Former Pakistani Prime Minister Imran Khan can be held for eight days, a court ruled Wednesday, a day after the popular opposition leader was dragged from a courtroom and arrested on corruption charges, deepening the country’s political turmoil.
Khan’s arrest Tuesday set off skirmishes between his supporters and police in several cities that left at least six people dead, and his continued detention raised the prospect of more unrest. Already, angry protesters stormed a radio station in the northwest on Wednesday, and supporters clashed with police in the capital of Islamabad.
The 70-year-old politician was ousted in a no-confidence vote last year but remains the country’s most popular opposition figure.
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His dramatic arrest — when he was pulled out of a hearing on one set of charges to be arrested on another set — was the latest confrontation to roil Pakistan. He is the seventh former prime minister to be arrested in the country, which has also seen interventions by its powerful military over the years. The move comes at a time when the cash-strapped nation is trying to avoid a default.
Khan has denounced the cases against him, which include corruption and terrorism charges, as a politically motivated plot by his successor, Prime Minister Shahbaz Sharif, to keep him from returning to power in the next elections which are to be held later this year. Khan has campaigned against Sharif and demanded early elections.
Khan’s Pakistan Tehreek-e-Insaf party has appealed for calm, but the standoff put the country on high alert after Tuesday’s clashes.
Police deployed in force across the country, and placed shipping containers on a road leading to the sprawling police compound in Islamabad where Khan is being held.
In Peshawar, supporters raided a building housing Radio Pakistan, damaging equipment and setting fire to it, said police official Naeem Khan. Some of the employees were trapped inside, he said, and police were trying to restore order.
Meanwhile, in eastern Punjab province, the local government asked the army to step in after authorities said 157 police officers were injured in clashes with Khan supporters.
Police have arrested 945 Khan supporters in eastern Punjab province alone since Tuesday — including Asad Umar and Shah Mahmood Qureshi, two senior leaders from Khan’s party.
Amid heightened security, Khan appeared before a judge at a temporary court inside a police compound Wednesday. Pakistan’s GEO television broadcast footage showing him seated in a chair, holding documents. He appeared calm but tired.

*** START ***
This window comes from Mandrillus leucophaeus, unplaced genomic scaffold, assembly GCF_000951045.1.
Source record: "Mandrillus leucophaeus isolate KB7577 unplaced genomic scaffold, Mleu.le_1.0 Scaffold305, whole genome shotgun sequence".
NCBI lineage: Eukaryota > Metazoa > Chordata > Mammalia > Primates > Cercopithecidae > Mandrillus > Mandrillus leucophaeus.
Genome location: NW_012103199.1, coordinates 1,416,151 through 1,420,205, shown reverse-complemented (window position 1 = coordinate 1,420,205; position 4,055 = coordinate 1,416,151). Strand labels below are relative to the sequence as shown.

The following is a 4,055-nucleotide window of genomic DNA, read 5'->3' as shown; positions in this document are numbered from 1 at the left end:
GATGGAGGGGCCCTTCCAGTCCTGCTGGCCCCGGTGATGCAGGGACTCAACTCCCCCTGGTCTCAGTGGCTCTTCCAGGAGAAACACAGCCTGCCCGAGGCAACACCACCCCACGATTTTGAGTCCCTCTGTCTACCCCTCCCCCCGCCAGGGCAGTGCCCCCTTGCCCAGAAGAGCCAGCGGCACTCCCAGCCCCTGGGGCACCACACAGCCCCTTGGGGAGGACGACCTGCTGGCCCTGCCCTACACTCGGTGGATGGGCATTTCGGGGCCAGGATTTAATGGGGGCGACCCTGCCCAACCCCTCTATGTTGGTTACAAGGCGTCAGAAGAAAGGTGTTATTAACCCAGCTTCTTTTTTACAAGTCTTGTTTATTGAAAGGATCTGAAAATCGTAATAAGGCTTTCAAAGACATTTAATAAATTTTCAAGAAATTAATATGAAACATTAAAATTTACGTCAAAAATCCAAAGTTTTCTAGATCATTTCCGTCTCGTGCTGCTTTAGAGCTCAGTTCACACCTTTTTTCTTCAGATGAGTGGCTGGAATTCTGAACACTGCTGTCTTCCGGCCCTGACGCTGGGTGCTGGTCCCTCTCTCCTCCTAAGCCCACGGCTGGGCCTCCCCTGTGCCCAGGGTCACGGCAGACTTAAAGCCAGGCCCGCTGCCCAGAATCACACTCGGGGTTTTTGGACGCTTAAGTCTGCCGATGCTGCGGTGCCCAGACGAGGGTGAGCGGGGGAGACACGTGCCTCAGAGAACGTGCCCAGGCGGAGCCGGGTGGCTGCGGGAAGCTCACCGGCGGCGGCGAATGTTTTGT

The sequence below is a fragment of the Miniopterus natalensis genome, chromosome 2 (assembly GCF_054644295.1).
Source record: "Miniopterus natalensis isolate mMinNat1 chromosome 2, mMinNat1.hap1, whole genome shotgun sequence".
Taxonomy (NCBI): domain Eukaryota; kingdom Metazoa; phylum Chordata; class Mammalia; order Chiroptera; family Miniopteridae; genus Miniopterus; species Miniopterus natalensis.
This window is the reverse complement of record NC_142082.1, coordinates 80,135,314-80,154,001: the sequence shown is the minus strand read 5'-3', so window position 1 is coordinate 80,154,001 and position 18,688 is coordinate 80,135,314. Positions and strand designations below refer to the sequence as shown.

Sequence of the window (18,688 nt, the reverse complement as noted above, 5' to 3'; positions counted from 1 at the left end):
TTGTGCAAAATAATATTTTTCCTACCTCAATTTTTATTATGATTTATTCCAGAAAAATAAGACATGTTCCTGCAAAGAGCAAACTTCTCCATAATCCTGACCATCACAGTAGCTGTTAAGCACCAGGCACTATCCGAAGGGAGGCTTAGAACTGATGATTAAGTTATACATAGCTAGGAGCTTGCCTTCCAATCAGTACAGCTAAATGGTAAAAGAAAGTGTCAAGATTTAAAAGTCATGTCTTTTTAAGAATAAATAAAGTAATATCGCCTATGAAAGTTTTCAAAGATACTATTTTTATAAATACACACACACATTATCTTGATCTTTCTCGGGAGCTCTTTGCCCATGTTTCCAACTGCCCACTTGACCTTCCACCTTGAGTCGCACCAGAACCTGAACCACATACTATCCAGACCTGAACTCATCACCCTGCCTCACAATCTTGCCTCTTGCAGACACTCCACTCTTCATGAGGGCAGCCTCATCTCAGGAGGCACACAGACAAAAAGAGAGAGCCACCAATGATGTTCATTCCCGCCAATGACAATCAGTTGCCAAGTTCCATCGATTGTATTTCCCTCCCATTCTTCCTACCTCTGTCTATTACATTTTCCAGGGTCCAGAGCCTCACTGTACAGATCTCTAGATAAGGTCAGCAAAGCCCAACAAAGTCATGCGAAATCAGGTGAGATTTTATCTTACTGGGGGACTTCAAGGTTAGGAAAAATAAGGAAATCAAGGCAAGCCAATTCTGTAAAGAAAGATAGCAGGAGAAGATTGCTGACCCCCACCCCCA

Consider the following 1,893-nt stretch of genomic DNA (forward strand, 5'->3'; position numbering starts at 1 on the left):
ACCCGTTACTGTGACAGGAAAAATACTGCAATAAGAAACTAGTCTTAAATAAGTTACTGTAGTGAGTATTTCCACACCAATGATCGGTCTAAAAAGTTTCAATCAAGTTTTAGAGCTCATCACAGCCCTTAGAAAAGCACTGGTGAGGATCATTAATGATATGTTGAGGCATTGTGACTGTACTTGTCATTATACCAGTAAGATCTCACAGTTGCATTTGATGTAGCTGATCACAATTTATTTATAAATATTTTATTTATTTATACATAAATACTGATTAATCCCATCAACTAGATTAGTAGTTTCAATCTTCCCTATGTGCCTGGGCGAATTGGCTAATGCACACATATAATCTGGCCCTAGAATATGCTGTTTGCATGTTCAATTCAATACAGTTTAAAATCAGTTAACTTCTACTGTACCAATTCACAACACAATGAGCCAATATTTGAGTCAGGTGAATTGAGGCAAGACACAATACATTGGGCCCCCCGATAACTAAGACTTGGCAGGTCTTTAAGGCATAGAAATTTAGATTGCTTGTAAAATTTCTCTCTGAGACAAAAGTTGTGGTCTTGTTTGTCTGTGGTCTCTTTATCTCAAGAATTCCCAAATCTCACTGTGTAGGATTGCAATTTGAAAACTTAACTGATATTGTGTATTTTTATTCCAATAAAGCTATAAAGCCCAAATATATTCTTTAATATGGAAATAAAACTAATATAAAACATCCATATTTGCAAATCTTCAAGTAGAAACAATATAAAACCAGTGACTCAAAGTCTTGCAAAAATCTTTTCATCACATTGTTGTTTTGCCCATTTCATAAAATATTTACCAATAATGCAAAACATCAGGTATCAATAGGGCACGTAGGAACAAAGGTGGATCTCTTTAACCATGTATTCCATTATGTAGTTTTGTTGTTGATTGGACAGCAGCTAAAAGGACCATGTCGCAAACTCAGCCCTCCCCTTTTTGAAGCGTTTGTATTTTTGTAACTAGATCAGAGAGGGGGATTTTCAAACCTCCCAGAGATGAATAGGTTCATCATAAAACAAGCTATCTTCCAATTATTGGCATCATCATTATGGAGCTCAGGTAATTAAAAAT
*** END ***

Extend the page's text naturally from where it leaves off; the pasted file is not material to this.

In the latest case, Khan has been accused of accepting millions of dollars worth of property in exchange for providing benefits to a property tycoon. The National Accountability Bureau, which is investigating, asked to hold him for 14 days, but the tribunal granted eight days.
Khan’s legal team has challenged the arrest in an Islamabad court and is considering doing the same at the country’s Supreme Court.
The National Accountability Bureau has detained and investigated former officials, including former prime ministers, politicians and retired military officers. But some view the bureau as a tool used by those in power, especially the military, to crack down on political opponents.
When Khan was in power, his government arrested Shahbaz Sharif, then the opposition leader, through the bureau. Sharif was facing multiple corruption cases when he managed to oust Khan. The charges were later dropped for lack of evidence.
When he was detained on Tuesday, Khan was appearing in court on multiple graft charges brought by Islamabad police. As he showed up in court, dozens of agents from the accountability bureau backed by paramilitary troops stormed the courtroom, breaking windows after Khan’s guards refused to open the door.
Mobs angered by the dramatic arrest set fire to the residence of a top army general in the eastern city of Lahore, and supporters attacked the military’s headquarters in the garrison city of Rawalpindi near the capital, Islamabad. They did not reach the main building housing the offices of army chief Gen. Asim Munir.
Other demonstrators tried to reach the prime minister’s residence in Lahore, but were driven off by baton-wielding in police. Still more attacked vehicles carrying troops and hit armed soldiers with sticks. So far, police and soldiers have not fired at protesters.
The military has not commented on the attacks on its facilities. None of the leaders from Khan’s party denounced the attacks on the military, though they have appealed to their supporters to be peaceful.
By morning, police said some 2,000 protesters still surrounded the fire-damaged residence in Lahore of Lt. Gen. Salman Fayyaz Ghani, a top regional commander. They chanted slogans at the military, including “Khan is our red line and you have crossed it.”
Ghani and his family members were moved to a safer place when the mob on Tuesday first attacked their sprawling house.
Khan was finally indicted Wednesday in the original graft case and pleaded not guilty.
Amid violence, Pakistan’s telecommunication authority blocked social media, including Twitter. The government also suspended internet service in Islamabad and other cities. Classes at some private schools were canceled Wednesday, and several social media sites remained suspended, depriving millions of people of access.
Rights group Amnesty International said it was alarmed by reports of Pakistani authorities blocking access to mobile internet networks and social media. Amnesty urged authorities to show restraint, saying clashes between law enforcement and Khan’s supporters risk human rights violations.
As violence spread, many stayed home. The US embassy in Islamabad canceled all its Wednesday consular appointments following Khan’s arrest and issued a nationwide alert, telling Americans to review their personal security plans and avoid large crowds.